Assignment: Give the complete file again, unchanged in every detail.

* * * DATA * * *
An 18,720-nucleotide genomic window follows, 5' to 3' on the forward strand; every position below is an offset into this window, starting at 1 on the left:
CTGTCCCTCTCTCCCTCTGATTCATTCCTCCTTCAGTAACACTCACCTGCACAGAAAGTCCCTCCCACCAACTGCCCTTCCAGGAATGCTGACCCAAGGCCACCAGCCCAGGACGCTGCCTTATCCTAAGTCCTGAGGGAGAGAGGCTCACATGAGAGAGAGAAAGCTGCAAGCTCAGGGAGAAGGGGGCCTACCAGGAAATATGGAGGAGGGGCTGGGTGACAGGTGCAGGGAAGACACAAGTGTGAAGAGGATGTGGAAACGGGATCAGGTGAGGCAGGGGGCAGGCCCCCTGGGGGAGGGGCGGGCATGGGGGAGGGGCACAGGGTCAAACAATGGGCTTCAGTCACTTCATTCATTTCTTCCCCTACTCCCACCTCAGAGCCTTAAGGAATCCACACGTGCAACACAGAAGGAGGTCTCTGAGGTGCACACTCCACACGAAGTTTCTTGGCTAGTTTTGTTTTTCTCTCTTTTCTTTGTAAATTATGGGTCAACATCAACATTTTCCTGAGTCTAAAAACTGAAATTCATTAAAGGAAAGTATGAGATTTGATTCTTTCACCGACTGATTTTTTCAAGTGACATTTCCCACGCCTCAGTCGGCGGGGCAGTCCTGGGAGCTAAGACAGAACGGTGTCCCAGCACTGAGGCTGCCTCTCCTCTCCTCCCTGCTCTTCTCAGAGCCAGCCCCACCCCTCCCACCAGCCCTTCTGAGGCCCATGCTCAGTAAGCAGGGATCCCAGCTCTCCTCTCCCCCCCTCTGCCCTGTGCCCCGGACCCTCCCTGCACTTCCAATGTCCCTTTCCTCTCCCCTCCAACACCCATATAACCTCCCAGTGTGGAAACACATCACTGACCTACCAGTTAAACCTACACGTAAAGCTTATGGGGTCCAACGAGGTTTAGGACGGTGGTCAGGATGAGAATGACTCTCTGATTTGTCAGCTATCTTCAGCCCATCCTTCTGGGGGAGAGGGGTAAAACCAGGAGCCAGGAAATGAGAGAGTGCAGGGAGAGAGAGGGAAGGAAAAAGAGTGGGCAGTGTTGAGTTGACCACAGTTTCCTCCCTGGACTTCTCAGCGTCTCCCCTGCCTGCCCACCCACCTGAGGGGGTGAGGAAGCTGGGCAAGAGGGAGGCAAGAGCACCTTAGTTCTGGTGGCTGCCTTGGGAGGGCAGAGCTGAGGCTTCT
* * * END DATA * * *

An 18,720-nucleotide genomic window follows, 5' to 3' on the forward strand; every position below is an offset into this window, starting at 1 on the left:
CTGTCCCTCTCTCCCTCTGATTCATTCCTCCTTCAGTAACACTCACCTGCACAGAAAGTCCCTCCCACCAACTGCCCTTCCAGGAATGCTGACCCAAGGCCACCAGCCCAGGACGCTGCCTTATCCTAAGTCCTGAGGGAGAGAGGCTCACATGAGAGAGAGAAAGCTGCAAGCTCAGGGAGAAGGGGGCCTACCAGGAAATATGGAGGAGGGGCTGGGTGACAGGTGCAGGGAAGACACAAGTGTGAAGAGGATGTGGAAACGGGATCAGGTGAGGCAGGGGGCAGGCCCCCTGGGGGAGGGGCGGGCATGGGGGAGGGGCACAGGGTCAAACAATGGGCTTCAGTCACTTCATTCATTTCTTCCCCTACTCCCACCTCAGAGCCTTAAGGAATCCACACGTGCAACACAGAAGGAGGTCTCTGAGGTGCACACTCCACACGAAGTTTCTTGGCTAGTTTTGTTTTTCTCTCTTTTCTTTGTAAATTATGGGTCAACATCAACATTTTCCTGAGTCTAAAAACTGAAATTCATTAAAGGAAAGTATGAGATTTGATTCTTTCACCGACTGATTTTTTCAAGTGACATTTCCCACGCCTCAGTCGGCGGGGCAGTCCTGGGAGCTAAGACAGAACGGTGTCCCAGCACTGAGGCTGCCTCTCCTCTCCTCCCTGCTCTTCTCAGAGCCAGCCCCACCCCTCCCACCAGCCCTTCTGAGGCCCATGCTCAGTAAGCAGGGATCCCAGCTCTCCTCTCCCCCCCTCTGCCCTGTGCCCCGGACCCTCCCTGCACTTCCAATGTCCCTTTCCTCTCCCCTCCAACACCCATATAACCTCCCAGTGTGGAAACACATCACTGACCTACCAGTTAAACCTACACGTAAAGCTTATGGGGTCCAACGAGGTTTAGGACGGTGGTCAGGATGAGAATGACTCTCTGATTTGTCAGCTATCTTCAGCCCATCCTTCTGGGGGAGAGGGGTAAAACCAGGAGCCAGGAAATGAGAGAGTGCAGGGAGAGAGAGGGAAGGAAAAAGAGTGGGCAGTGTTGAGTTGACCACAGTTTCCTCCCTGGACTTCTCAGCGTCTCCCCTGCCTGCCCACCCACCTGAGGGGGTGAGGAAGCTGGGCAAGAGGGAGGCAAGAGCACCTTAGTTCTGGTGGCTGCCTTGGGAGGGCAGAGCTGAGGCTTCT